We need to roast each and every ingredient separately (some in ghee and others not) and decant them to cool either on plate or bowl. If decanting them on a plate, place them in separate / individual piles so it is easy to manage the work later i.e. coarsely grinding each one.

Take a frying pan or a kadahi and place it on medium heat. Once it is hot, reduce the heat to medium low or low and dry roast the makhana, stirring frequently, till they are toasty/ crunchy and get easily crushed by hands. Remove on the plate and allow to cool.

In the same pan, dry roast the flaxseeds on low heat, stirring constantly. The flaxseeds will begin to pop, keep stirring and roasting for ten to fifteen seconds and then remove the pan from heat. Keep stirring till the flaxseed are popping. Once the popping stops, remove them on the plate and allow to cool.

Place the pan back on low heat and now add the sesame seeds and dry roast them in the same way as we did with the flaxseeds. Once done, remove on the plate and allow to cool.

Lightly toast the mixed seeds also.

Using a mortar and pestle, coarsely grind or simply crush the makhana to attain small pieces. Transfer it to the mixing bowl. Next grind the flaxseeds to a coarse powder and transfer to the mixing bowl. Coarsely grind the sesame seeds as well and transfer it to the mixing bowl as well.

Grind half the amount of mixed nuts and leave the rest as such and transfer them to the mixing bowl.

Next, add a tablespoon of ghee to the frying pan and roast the edible gum. Keep tossing it around in the ghee to ensure even cooking and also to help each and every piece of the gum to puff up and not remain chewy. Once done, remove on an absorbent sheet. Set aside to cool. Once cool, crush the edible gum using mortar and pestle and transfer it to the mixing bowl.

Add a teaspoon more of ghee and fry the almonds till they turn aromatic and crackle. Remove them on an absorbent sheet. Allow to cool. Next, fry the cashews till they turn golden brown and remove them too on the absorbent sheet. Lastly, fry the pistachios till they are nicely toasted and golden in colour. (You need to keep stirring the nuts while frying them to prevent them from burning and also for even cooking.) Add more ghee while toasting, if required.

Once cool, grind the nuts to the desired consistency and transfer them to the mixing bowl.

Add a teaspoon of ghee (only if required) to the frying pan and fry the raisins and once they are plump, remove them from the pan and transfer them to the mixing bowl.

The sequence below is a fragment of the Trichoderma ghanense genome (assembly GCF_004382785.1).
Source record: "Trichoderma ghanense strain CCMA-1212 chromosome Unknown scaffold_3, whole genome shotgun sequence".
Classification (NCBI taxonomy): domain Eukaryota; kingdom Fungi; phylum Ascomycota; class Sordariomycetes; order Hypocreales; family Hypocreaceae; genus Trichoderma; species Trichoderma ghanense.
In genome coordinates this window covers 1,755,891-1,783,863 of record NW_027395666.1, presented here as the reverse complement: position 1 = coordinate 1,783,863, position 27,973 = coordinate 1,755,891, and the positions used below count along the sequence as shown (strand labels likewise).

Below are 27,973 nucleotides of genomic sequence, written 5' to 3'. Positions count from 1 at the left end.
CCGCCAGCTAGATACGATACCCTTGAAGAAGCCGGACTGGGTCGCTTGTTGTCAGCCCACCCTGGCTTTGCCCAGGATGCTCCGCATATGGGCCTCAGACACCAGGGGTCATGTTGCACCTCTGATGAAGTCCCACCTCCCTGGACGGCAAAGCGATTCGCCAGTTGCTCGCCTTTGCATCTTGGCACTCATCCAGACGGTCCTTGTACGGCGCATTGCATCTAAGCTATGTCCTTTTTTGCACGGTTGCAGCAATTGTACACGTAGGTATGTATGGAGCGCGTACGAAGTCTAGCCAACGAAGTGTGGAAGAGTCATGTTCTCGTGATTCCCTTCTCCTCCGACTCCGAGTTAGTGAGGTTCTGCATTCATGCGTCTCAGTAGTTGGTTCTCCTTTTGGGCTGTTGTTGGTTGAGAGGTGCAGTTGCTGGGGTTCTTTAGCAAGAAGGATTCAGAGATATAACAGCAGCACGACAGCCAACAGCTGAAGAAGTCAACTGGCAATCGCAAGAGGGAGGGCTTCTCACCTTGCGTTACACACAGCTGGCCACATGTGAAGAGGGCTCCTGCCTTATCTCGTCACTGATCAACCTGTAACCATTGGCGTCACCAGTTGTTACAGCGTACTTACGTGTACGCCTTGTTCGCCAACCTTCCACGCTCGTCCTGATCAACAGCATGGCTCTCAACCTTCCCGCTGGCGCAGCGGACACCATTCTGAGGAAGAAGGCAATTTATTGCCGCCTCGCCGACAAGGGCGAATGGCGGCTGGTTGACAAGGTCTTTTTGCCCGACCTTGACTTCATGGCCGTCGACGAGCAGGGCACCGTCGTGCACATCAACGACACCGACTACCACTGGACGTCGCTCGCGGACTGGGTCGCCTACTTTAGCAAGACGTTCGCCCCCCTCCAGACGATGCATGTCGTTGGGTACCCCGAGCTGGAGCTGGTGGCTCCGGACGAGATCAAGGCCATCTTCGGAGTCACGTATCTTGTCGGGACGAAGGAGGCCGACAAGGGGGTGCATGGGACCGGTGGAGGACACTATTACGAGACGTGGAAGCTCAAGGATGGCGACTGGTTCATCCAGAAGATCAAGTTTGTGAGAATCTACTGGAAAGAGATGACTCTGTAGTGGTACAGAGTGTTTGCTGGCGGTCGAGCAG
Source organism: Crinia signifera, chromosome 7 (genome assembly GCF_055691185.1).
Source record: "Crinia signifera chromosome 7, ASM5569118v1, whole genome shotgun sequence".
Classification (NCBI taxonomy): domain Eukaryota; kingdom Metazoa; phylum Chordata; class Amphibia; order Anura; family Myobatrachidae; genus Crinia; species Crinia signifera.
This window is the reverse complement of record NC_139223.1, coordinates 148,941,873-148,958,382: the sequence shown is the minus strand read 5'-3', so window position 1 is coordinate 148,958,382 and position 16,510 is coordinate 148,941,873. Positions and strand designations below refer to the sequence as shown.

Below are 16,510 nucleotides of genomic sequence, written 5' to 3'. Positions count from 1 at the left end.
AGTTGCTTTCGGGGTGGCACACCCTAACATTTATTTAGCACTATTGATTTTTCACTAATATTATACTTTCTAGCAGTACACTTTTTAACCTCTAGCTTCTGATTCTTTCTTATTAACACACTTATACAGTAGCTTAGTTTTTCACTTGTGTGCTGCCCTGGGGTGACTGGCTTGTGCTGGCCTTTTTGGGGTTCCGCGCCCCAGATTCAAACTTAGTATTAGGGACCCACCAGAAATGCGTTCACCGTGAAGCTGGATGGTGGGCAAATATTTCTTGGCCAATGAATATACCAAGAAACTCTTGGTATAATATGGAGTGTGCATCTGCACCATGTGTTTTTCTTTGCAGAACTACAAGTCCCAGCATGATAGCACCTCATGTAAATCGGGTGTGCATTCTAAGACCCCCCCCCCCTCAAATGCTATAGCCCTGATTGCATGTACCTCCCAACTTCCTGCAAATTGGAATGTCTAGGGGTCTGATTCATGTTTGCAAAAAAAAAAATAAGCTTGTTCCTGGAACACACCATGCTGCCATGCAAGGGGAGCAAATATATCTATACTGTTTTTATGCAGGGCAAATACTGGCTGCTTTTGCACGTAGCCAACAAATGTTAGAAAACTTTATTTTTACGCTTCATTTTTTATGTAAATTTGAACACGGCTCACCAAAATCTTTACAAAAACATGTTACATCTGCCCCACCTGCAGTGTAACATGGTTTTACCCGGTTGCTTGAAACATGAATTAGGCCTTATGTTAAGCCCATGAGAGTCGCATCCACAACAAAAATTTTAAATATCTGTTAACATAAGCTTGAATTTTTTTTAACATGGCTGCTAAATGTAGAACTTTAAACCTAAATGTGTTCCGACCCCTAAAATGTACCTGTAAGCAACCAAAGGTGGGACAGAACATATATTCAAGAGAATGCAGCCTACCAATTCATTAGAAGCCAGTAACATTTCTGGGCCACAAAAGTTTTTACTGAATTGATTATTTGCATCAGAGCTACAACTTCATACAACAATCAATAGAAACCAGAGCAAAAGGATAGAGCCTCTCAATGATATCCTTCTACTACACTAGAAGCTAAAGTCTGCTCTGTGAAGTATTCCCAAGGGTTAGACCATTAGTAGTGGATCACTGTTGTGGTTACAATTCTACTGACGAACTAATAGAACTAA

Wipe the frying pan if there is any residue and dry roast the whole wheat flour on low heat for approximately five to seven minutes or till it begins to turn aromatic.

Add the remaining ghee and keep roasting the flour on low heat till it attains deeper colour and is no longer raw and becomes highly aromatic. It is essential to constantly keep stirring the flour so that it does not burn.

Once it is done, remove the frying pan from the heat and stir in the dry ginger powder. Keep stirring the flour for a few minutes since it will keep cooking in the residue heat. Remove the flour in the separate bowl and allow it to cool completely. It is important to cool down the roasted flour before adding the other ingredients and sugar to it.

Once cool, add flour to the rest of the ingredients along with fennel seeds, sugar and cardamom powder. Mix everything well using clean hands or spatula and store in a clean / sterilised air tight jar. Take a clean dry spoon for serving the panjiri.

Yield – 2½ C  (350 gm) approximately

Note –It is important to roast the flour on low heat. The flour needs to be thoroughly cooked else it will taste raw and pasty. It takes long to roast the flour till it attains a deeper shade and aroma so stay patient while roasting it.

Note – You can grind the ingredients to the desired consistency i.e. fine or coarse depending on whether you like your Panjiri to have texture or you like it smooth. However if you need to give it to kids, a finer consistency is desirable.

Note – If you are serving the panjiri in summers, do not use edible gum since it has warm properties and generates heat in the body.

Note – The amount of ghee will vary since lesser amount A2 ghee suffices in most cases in comparison to the regular one. So you may have to increase the amount to half a cup in case your ghee is not A2.

Note – Do not skimp on ghee else the panjiri will be dry; unless you prefer that texture.

Note – I also lightly toasted the fennel seeds to add a depth in flavour. It is optional but I recommend it.

Note – Adjust the amount of aromatics to suit your taste. Also, you can increase or decrease the amount of nuts and seeds to suit your taste.

You can follow and check details about the company and their product range on their Website, Instagram, Facebook accounts

Thank you for your visit and see you soon again with another exciting recipe!

6 Comments

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    • 3
      easyfoodsmith

      Thank you John.
      Also, want to run this past you that for the past several times, whenever I have tried to access your blog homepage, I always receive this prompt which tells me to check for typo error and the page never opens.

  1. 4
    Jeff the Chef

    I completely believe in eating whole, organic grains and such. And it’s not really because I’m some kind of scientist, or even because I trust scientists (although I do). It’s mainly because the proecessing of food isn’t done in order to make it better for us. It’s done in order to make it easier and more profitable to sell. What kind of criteria is that to make decisions about what you put into your body?